Direct cellular reprogramming enables development of viral T antigen-driven Merkel cell carcinoma in mice

February 16, 2022


The Journal of Clinical Investigation

Publication Date

February 16, 2022

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One of the issues most often raised in the field of Merkel cell carcinoma is ‘why is there no mouse model for this polymavirus-driven cancer?’ The study by Verhaegen and colleagues answers that question, after well over a decade of effort by over a dozen labs attempting to do this. Simply put, it was really hard.

There are obviously important ‘wiring differences’ between human and rodent cells that mean the OTHER polyomaviruses cause many cancers in mice, but not in humans (SV-40 is the best example), yet that the Merkel cell polyomavirus causes cancer in humans, but not in mice. This team has gone to extraordinary measures to identify the key components and overcome technical barriers to generate a mouse Merkel cell carcinoma that is driven by key oncoproteins from the Merkel virus.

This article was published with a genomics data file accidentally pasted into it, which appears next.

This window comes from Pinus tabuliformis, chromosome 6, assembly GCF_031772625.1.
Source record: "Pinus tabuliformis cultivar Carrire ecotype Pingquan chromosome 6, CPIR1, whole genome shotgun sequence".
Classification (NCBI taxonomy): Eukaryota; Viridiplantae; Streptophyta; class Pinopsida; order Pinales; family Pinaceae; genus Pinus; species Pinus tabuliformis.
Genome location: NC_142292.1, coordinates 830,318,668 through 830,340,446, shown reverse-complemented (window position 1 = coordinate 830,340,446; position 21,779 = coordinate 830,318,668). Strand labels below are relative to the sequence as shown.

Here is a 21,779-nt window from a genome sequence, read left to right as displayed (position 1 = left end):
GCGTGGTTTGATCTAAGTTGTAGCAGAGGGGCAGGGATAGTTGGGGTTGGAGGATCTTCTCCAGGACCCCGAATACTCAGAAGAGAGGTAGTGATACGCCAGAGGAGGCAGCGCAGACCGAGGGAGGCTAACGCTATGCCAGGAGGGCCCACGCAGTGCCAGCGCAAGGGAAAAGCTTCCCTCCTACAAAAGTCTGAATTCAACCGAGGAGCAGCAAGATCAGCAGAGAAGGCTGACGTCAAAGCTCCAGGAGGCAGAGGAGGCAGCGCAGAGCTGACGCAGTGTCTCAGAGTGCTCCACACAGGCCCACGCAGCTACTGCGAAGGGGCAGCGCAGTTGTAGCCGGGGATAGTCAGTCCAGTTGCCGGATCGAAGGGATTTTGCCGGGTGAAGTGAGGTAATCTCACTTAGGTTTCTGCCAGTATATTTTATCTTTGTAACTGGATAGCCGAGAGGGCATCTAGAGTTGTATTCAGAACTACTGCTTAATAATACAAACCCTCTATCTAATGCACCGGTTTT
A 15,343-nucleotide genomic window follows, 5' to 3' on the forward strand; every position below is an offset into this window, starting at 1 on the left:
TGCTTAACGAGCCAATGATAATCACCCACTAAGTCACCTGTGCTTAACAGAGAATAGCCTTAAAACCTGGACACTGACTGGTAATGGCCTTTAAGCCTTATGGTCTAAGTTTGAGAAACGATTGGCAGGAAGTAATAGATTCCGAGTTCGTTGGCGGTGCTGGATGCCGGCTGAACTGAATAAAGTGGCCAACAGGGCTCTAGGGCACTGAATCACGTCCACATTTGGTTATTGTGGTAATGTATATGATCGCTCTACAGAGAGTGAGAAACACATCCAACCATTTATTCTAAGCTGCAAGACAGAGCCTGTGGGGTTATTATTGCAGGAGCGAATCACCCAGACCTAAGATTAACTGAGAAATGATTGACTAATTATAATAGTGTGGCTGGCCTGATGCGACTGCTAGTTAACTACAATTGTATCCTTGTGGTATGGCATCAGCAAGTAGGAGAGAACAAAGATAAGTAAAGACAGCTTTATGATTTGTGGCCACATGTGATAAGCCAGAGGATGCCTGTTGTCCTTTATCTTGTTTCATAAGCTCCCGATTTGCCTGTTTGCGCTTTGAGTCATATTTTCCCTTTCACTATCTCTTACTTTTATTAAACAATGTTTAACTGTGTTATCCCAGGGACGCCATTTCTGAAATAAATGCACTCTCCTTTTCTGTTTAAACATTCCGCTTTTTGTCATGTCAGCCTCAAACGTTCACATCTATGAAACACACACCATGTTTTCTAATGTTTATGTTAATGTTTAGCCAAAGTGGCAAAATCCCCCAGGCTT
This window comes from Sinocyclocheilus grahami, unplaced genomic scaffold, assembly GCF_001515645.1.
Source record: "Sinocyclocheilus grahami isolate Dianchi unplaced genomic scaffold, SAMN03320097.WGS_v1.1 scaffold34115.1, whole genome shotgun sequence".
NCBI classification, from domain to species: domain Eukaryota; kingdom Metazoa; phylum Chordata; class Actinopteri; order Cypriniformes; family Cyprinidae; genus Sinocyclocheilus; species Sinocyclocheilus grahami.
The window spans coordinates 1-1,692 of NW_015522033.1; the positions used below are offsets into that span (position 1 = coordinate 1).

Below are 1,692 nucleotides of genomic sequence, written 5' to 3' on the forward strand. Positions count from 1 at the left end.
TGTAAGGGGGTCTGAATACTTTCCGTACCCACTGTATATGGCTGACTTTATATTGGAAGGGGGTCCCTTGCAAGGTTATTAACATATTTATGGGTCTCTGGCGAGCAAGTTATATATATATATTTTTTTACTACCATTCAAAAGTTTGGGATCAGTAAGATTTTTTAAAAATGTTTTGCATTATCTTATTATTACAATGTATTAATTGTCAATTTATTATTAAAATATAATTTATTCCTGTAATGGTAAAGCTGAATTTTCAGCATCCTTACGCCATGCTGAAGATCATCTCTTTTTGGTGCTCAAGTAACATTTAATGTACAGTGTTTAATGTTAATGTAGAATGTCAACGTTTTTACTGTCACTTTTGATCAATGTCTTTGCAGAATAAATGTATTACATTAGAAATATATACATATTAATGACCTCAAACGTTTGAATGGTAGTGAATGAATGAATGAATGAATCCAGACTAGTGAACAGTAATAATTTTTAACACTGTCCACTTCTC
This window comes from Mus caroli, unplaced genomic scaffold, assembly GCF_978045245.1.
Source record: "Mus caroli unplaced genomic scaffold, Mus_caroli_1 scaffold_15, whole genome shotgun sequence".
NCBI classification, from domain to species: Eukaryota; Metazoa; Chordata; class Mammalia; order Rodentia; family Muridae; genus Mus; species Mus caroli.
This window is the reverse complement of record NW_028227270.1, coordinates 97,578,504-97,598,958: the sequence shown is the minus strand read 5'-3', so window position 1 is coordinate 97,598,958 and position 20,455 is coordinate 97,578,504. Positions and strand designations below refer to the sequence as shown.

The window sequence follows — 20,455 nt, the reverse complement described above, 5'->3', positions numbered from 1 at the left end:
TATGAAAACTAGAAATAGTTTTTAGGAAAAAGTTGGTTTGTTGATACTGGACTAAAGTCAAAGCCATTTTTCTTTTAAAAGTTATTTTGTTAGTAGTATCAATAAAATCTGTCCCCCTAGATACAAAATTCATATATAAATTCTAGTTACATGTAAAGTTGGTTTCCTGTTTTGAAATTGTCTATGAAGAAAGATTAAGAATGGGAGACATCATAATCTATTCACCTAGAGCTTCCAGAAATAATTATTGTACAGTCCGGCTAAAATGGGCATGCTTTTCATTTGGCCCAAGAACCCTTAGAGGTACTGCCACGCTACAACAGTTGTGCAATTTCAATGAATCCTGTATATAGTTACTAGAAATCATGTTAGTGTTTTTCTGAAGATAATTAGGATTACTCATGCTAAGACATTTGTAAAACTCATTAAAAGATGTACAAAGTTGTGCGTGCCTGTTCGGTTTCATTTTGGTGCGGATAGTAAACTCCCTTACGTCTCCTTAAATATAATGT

Merkel cell carcinoma (MCC) is an aggressive neuroendocrine skin cancer that frequently carries an integrated Merkel cell polyomavirus (MCPyV) genome and expresses viral transforming antigens (TAgs). MCC tumor cells also express signature genes detected in skin-resident, post-mitotic Merkel cells, including Atoh1, which is required for Merkel cell development from epidermal progenitors. We now report the use of in vivo cellular reprogramming, using ATOH1, to drive MCC development from murine epidermis. We generated mice that conditionally expressed MCPyV TAgs and ATOH1 in epidermal cells, yielding microscopic collections of proliferating MCC-like cells arising from hair follicles. Immunostaining of these nascent tumors revealed p53 accumulation and apoptosis, and targeted deletion of Trp53 led to development of gross skin tumors with classic MCC histology and marker expression. Global transcriptome analysis confirmed the close similarity of mouse and human MCCs, and hierarchical clustering showed conserved upregulation of signature genes. Our data establish that expression of MCPyV TAgs, in ATOH1-reprogrammed epidermal cells and their neuroendocrine progeny, initiates hair follicle-derived MCC tumorigenesis in adult mice. Moreover, progression to full-blown MCC in this model requires loss of p53, mimicking the functional inhibition of p53 reported in human MCPyV-positive MCCs.

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